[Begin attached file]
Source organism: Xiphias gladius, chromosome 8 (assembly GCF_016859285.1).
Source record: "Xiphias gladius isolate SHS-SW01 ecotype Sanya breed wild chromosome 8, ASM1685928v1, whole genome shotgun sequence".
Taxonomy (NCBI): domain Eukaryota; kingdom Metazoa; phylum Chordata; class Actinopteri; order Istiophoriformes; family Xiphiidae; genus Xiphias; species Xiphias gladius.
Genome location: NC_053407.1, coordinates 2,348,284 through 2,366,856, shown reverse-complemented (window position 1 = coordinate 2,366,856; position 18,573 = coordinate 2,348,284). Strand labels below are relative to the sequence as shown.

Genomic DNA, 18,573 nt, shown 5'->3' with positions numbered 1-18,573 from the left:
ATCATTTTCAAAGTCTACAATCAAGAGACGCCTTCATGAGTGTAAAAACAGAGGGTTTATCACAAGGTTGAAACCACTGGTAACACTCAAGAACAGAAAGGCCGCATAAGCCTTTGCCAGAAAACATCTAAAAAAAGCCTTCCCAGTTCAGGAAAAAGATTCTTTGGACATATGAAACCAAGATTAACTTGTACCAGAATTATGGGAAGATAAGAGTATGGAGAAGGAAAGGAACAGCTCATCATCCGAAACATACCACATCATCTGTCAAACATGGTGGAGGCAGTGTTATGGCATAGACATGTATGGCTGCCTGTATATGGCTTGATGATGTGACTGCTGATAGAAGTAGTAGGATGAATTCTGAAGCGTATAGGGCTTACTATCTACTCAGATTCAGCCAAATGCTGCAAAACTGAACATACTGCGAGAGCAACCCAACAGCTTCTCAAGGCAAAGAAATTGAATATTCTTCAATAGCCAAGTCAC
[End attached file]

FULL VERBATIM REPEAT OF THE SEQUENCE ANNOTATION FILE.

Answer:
Source organism: Xiphias gladius, chromosome 8 (assembly GCF_016859285.1).
Source record: "Xiphias gladius isolate SHS-SW01 ecotype Sanya breed wild chromosome 8, ASM1685928v1, whole genome shotgun sequence".
Taxonomy (NCBI): domain Eukaryota; kingdom Metazoa; phylum Chordata; class Actinopteri; order Istiophoriformes; family Xiphiidae; genus Xiphias; species Xiphias gladius.
Genome location: NC_053407.1, coordinates 2,348,284 through 2,366,856, shown reverse-complemented (window position 1 = coordinate 2,366,856; position 18,573 = coordinate 2,348,284). Strand labels below are relative to the sequence as shown.

Genomic DNA, 18,573 nt, shown 5'->3' with positions numbered 1-18,573 from the left:
ATCATTTTCAAAGTCTACAATCAAGAGACGCCTTCATGAGTGTAAAAACAGAGGGTTTATCACAAGGTTGAAACCACTGGTAACACTCAAGAACAGAAAGGCCGCATAAGCCTTTGCCAGAAAACATCTAAAAAAAGCCTTCCCAGTTCAGGAAAAAGATTCTTTGGACATATGAAACCAAGATTAACTTGTACCAGAATTATGGGAAGATAAGAGTATGGAGAAGGAAAGGAACAGCTCATCATCCGAAACATACCACATCATCTGTCAAACATGGTGGAGGCAGTGTTATGGCATAGACATGTATGGCTGCCTGTATATGGCTTGATGATGTGACTGCTGATAGAAGTAGTAGGATGAATTCTGAAGCGTATAGGGCTTACTATCTACTCAGATTCAGCCAAATGCTGCAAAACTGAACATACTGCGAGAGCAACCCAACAGCTTCTCAAGGCAAAGAAATTGAATATTCTTCAATAGCCAAGTCAC